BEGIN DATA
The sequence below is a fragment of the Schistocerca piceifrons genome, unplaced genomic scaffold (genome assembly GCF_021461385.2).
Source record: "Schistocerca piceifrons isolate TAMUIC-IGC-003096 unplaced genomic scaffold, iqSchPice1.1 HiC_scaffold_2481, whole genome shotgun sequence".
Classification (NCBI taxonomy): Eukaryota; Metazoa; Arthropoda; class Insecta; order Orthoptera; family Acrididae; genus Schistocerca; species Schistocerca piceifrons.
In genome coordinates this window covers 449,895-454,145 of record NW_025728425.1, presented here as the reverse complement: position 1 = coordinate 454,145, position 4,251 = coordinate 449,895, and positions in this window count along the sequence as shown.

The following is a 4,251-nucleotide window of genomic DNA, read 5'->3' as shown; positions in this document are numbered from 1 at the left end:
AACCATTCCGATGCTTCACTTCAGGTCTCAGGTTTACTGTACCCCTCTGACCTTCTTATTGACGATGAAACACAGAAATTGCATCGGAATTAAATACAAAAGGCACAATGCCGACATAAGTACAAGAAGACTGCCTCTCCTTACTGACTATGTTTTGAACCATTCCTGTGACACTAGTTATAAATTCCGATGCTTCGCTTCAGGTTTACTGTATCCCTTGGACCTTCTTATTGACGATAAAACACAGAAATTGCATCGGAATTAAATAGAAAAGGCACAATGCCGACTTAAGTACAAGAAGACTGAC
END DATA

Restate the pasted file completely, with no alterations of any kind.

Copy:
The sequence below is a fragment of the Schistocerca piceifrons genome, unplaced genomic scaffold (genome assembly GCF_021461385.2).
Source record: "Schistocerca piceifrons isolate TAMUIC-IGC-003096 unplaced genomic scaffold, iqSchPice1.1 HiC_scaffold_2481, whole genome shotgun sequence".
Classification (NCBI taxonomy): Eukaryota; Metazoa; Arthropoda; class Insecta; order Orthoptera; family Acrididae; genus Schistocerca; species Schistocerca piceifrons.
In genome coordinates this window covers 449,895-454,145 of record NW_025728425.1, presented here as the reverse complement: position 1 = coordinate 454,145, position 4,251 = coordinate 449,895, and positions in this window count along the sequence as shown.

The following is a 4,251-nucleotide window of genomic DNA, read 5'->3' as shown; positions in this document are numbered from 1 at the left end:
AACCATTCCGATGCTTCACTTCAGGTCTCAGGTTTACTGTACCCCTCTGACCTTCTTATTGACGATGAAACACAGAAATTGCATCGGAATTAAATACAAAAGGCACAATGCCGACATAAGTACAAGAAGACTGCCTCTCCTTACTGACTATGTTTTGAACCATTCCTGTGACACTAGTTATAAATTCCGATGCTTCGCTTCAGGTTTACTGTATCCCTTGGACCTTCTTATTGACGATAAAACACAGAAATTGCATCGGAATTAAATAGAAAAGGCACAATGCCGACTTAAGTACAAGAAGACTGAC